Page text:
We have left Belem and flown to Manaus and on to Tefe. Then a motorised canoe to Mamiraua an eco-lodge in the flooded forest area. Our cabin floats in a bend in the river and we are constantly seeing the huge caiman (crocs) cruising passed our abode. The area is at the end of the dry season and water levels are at all time lows so the fish and animal life is concentrated around the river. The area will get a 12 to 15 metre rise in river levels after the rains and then the jungle is half under water with the animals living in the tree tops and swimming between branches. The high water marks on the trees seem un-believable.
Our excursions reveal an assortment of monkeys and sloths high in the trees with assorted birds and butterflies but not watching our feet had a lucky escape for the leader with a venemous Fer-de-lance snake just inches from his feet. We were fortunate to have our visit coinciding with scientists capturing and monitoring of the pink river dolphins that are protected in this area. Their young are breast fed for two years. Manatee were also just returning to the area but we didn´t catch a glimpse of these rare fish. Big cats jaguar black and spotted hunt here too. The reason for the reserve was the endangered- red faced, bald headed, long white haired Uakari monkey, but we didn´t see one, so might have to return one day.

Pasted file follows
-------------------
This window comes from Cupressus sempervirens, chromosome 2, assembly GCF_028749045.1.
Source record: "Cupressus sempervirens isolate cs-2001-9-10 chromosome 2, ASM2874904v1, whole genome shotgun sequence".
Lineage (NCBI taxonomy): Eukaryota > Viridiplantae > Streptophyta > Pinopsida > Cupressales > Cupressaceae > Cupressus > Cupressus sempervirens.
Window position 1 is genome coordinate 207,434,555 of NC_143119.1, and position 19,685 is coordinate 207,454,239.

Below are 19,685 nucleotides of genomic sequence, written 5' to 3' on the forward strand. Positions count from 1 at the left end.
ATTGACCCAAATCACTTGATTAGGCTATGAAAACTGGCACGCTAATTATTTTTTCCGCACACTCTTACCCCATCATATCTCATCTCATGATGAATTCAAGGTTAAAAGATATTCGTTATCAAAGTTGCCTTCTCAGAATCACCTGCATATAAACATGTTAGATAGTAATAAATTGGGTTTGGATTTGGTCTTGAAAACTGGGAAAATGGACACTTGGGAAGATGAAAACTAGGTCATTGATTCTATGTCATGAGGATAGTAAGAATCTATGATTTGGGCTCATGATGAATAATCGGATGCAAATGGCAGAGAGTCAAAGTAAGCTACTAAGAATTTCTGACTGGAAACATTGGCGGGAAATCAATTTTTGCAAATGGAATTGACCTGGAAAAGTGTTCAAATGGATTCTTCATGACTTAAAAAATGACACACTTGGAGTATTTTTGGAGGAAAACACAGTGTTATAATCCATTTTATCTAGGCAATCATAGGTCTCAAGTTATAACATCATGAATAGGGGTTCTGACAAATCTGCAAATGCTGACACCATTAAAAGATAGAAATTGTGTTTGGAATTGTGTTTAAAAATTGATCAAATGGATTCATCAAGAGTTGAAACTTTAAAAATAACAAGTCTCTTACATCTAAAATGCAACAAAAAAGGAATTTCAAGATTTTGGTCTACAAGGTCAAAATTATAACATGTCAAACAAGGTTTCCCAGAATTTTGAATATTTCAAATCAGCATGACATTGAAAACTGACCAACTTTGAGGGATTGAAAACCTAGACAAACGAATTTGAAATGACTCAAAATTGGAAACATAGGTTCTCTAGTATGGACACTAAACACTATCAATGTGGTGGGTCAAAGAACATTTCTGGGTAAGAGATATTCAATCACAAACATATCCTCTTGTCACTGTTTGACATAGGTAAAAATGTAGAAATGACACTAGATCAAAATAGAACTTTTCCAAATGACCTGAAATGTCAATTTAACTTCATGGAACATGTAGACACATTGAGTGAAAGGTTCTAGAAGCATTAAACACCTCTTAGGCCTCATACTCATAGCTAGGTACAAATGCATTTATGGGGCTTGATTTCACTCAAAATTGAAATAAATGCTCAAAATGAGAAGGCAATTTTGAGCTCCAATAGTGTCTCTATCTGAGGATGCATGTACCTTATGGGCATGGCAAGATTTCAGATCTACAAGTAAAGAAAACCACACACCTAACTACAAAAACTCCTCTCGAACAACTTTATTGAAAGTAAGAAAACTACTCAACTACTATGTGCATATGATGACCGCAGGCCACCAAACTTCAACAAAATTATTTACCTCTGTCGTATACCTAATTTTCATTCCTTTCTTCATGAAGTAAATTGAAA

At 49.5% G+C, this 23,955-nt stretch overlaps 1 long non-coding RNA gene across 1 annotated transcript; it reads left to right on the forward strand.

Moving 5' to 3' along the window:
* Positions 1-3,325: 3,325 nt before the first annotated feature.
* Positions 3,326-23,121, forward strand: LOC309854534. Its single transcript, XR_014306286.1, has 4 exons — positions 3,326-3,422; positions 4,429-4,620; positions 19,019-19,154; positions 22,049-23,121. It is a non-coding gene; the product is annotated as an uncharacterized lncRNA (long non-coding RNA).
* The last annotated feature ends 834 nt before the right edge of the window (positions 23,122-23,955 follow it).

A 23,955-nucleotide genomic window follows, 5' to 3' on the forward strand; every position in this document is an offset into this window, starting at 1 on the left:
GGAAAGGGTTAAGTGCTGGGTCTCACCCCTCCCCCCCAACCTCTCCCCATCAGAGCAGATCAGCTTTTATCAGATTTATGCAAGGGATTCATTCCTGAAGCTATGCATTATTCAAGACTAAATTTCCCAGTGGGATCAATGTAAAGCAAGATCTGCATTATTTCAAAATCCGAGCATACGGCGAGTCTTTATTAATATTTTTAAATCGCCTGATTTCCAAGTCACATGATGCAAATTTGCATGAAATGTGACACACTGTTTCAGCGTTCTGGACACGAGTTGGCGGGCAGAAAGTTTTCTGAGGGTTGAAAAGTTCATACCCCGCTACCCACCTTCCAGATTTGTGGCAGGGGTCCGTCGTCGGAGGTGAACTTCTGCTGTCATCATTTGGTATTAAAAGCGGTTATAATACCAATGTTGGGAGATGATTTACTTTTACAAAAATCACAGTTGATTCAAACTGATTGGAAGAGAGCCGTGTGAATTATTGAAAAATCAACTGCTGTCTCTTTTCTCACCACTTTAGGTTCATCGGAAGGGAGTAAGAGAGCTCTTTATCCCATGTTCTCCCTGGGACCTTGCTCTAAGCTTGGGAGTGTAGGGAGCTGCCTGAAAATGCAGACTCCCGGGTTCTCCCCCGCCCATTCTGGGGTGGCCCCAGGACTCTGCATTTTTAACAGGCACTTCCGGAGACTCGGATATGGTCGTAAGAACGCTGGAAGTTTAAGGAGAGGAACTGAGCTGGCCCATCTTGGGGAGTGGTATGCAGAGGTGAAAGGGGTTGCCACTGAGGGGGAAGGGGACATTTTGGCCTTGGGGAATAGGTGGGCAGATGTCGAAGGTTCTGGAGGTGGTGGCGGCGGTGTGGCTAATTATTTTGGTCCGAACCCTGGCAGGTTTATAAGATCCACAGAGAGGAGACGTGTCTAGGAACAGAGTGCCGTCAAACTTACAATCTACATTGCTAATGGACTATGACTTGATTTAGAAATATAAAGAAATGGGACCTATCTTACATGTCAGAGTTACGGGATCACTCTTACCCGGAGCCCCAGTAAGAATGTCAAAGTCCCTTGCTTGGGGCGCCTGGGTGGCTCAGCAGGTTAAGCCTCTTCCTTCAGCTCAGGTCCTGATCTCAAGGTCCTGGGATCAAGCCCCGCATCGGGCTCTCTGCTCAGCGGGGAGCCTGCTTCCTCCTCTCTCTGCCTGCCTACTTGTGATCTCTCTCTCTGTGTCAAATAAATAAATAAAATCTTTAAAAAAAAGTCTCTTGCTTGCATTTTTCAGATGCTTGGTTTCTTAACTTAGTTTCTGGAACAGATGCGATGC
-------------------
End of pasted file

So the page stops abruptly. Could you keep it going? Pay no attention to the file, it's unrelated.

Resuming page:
With piranah fish and caiman in abundance, swimming was off the activities menu, and we just dripped sweat all day and night. Everything feels damp and I think that will be so for the next 6 weeks. Not much rain yet but the one downpour and thunder storm sofar made us realise that wet mud roads will be ìnteresting`on the bikes. Wildlife photos here.
Gareths scrapes and bruises are healing well.